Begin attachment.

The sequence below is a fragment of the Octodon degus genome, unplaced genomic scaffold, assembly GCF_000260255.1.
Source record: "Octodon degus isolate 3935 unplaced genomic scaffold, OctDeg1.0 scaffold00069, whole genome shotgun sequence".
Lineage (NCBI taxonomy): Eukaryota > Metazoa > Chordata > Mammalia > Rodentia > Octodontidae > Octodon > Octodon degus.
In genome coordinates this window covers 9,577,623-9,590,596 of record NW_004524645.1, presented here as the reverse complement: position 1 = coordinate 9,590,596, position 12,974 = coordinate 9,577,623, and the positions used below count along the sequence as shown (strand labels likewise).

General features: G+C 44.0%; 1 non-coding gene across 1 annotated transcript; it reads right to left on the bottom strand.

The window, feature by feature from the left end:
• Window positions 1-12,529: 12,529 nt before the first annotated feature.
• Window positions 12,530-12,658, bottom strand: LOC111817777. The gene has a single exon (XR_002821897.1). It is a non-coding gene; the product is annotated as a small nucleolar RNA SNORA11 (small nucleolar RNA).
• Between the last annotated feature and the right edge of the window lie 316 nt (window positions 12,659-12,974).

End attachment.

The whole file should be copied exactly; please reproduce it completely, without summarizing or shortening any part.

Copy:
The sequence below is a fragment of the Octodon degus genome, unplaced genomic scaffold, assembly GCF_000260255.1.
Source record: "Octodon degus isolate 3935 unplaced genomic scaffold, OctDeg1.0 scaffold00069, whole genome shotgun sequence".
Lineage (NCBI taxonomy): Eukaryota > Metazoa > Chordata > Mammalia > Rodentia > Octodontidae > Octodon > Octodon degus.
In genome coordinates this window covers 9,577,623-9,590,596 of record NW_004524645.1, presented here as the reverse complement: position 1 = coordinate 9,590,596, position 12,974 = coordinate 9,577,623, and the positions used below count along the sequence as shown (strand labels likewise).

General features: G+C 44.0%; 1 non-coding gene across 1 annotated transcript; it reads right to left on the bottom strand.

The window, feature by feature from the left end:
• Window positions 1-12,529: 12,529 nt before the first annotated feature.
• Window positions 12,530-12,658, bottom strand: LOC111817777. The gene has a single exon (XR_002821897.1). It is a non-coding gene; the product is annotated as a small nucleolar RNA SNORA11 (small nucleolar RNA).
• Between the last annotated feature and the right edge of the window lie 316 nt (window positions 12,659-12,974).